uploads///Wage Growth Grapples As Unemployment Gains

Could Wage Growth Improve as Employment Picks Up?

Mary Sadler - Author

Aug. 18 2020, Updated 6:18 a.m. ET

Most labor market indicators point to nearly full employment

The US economy is swiftly adding jobs, with the latest addition of 227,000 jobs in January 2017. This recent addition beat market expectations of 175,000. Economic growth has a positive and significant impact on employment growth, which is considered a lagging indicator.

As the economy gains strength, the positive effects of job growth could take some time to take root. The combination of economic growth and employment persistence also helps wage growth.

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Sluggish wage growth in 2017

Wage growth moved more slowly than estimates, suggesting some slack in the labor market. Wage growth in the United States is expected to be ~3.6% by the end of 1Q17. Wage growth is an important macroeconomic indicator, as it affects consumer spending (XRT) (XLP).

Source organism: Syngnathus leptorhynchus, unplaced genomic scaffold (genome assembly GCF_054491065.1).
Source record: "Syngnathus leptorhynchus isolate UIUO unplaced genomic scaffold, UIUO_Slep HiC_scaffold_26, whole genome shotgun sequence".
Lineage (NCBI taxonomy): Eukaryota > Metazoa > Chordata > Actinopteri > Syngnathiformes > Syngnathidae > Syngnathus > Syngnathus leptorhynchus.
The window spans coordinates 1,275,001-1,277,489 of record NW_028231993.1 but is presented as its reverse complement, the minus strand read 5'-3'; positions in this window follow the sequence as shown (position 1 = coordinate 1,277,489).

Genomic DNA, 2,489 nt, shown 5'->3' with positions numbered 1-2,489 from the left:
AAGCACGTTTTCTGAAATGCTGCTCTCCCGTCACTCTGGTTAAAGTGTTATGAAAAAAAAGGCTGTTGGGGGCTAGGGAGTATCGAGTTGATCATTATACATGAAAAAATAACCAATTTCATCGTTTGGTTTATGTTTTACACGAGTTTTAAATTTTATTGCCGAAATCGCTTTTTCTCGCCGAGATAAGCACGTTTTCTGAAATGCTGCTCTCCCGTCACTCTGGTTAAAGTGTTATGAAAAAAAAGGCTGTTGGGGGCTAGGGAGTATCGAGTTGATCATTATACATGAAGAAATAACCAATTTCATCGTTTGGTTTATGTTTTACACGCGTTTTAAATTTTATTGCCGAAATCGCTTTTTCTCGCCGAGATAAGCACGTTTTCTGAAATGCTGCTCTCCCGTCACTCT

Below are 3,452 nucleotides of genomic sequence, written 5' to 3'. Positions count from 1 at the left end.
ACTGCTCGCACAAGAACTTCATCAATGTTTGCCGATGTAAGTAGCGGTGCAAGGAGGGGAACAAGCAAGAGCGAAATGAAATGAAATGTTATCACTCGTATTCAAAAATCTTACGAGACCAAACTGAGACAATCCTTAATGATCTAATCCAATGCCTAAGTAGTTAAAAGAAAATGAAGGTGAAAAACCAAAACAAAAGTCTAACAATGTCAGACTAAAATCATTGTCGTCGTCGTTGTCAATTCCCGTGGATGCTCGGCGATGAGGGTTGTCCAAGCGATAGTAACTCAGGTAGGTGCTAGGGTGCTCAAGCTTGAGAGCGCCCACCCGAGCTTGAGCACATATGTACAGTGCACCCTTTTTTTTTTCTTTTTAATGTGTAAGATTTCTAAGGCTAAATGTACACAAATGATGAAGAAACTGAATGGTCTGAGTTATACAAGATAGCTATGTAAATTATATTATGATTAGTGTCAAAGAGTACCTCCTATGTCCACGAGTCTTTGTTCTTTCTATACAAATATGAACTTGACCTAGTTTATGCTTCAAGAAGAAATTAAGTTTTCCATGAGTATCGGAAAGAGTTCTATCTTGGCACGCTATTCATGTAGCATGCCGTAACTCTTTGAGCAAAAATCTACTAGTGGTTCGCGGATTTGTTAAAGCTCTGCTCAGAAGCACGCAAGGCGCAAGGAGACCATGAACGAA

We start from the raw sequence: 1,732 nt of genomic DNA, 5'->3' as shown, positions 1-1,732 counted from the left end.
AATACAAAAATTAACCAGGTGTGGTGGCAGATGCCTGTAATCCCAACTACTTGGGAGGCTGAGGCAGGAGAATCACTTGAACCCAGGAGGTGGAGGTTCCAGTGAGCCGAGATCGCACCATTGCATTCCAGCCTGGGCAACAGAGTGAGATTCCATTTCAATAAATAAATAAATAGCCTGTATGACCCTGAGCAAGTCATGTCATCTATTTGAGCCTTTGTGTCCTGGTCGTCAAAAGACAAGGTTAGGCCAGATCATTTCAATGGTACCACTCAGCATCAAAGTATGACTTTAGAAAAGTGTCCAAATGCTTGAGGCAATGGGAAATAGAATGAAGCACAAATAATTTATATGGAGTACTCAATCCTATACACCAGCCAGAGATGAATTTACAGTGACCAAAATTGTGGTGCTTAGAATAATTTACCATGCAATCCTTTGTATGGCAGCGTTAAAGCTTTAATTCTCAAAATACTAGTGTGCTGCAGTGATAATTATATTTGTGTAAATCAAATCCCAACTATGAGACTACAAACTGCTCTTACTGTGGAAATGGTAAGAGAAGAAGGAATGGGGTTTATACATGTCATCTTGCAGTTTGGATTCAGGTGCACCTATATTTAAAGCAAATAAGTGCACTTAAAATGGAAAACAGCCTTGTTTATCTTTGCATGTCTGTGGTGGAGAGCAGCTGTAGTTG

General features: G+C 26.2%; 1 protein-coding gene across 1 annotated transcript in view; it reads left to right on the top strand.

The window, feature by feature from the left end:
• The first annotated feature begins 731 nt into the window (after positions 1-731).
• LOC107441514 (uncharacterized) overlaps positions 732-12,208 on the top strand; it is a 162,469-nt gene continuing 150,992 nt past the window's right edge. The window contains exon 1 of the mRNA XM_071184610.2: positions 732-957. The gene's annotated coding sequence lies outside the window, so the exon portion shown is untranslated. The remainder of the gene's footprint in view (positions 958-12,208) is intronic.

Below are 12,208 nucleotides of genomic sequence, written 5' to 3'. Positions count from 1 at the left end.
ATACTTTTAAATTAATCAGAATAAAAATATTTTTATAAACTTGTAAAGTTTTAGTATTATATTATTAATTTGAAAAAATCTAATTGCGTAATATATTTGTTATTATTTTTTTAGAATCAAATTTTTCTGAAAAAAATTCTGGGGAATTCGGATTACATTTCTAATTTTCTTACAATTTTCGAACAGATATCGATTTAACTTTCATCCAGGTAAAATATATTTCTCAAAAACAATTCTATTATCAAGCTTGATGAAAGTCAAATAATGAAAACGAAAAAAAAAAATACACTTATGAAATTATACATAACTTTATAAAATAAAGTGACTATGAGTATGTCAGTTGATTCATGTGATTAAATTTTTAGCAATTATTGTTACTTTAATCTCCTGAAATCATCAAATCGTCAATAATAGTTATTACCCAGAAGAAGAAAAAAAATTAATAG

US employers added more workers in January, compared with September 2016. The addition of 227,000 workers in January beat expectations. The unemployment rate was 4.8%—0.2% higher than the lowest point during the last year.


The level of unemployment rose slightly in January 2017 and is still considered steady. However, wage gains continue to lag, rising only 0.1% in January 2017. The wage growth in January 2017 seems to have washed away the encouraging jump of 4.8% in January 2016.

Employment increased in the retail trade, construction, and financial sectors in January 2017. Companies in these sectors include GAP (GPS), Macy’s (M), Wells Fargo (WFC), and Quanta Services (PWR).

According to Goldman Sachs’s Jan Hatzius, even if the wages grow at a slower pace, they should eventually catch up with economic growth. Soft investments in R&D and education should help the Trump administration improve the country’s labor productivity.

Next, let’s look at the impact of the Trump administration’s fiscal policy decisions on global growth.


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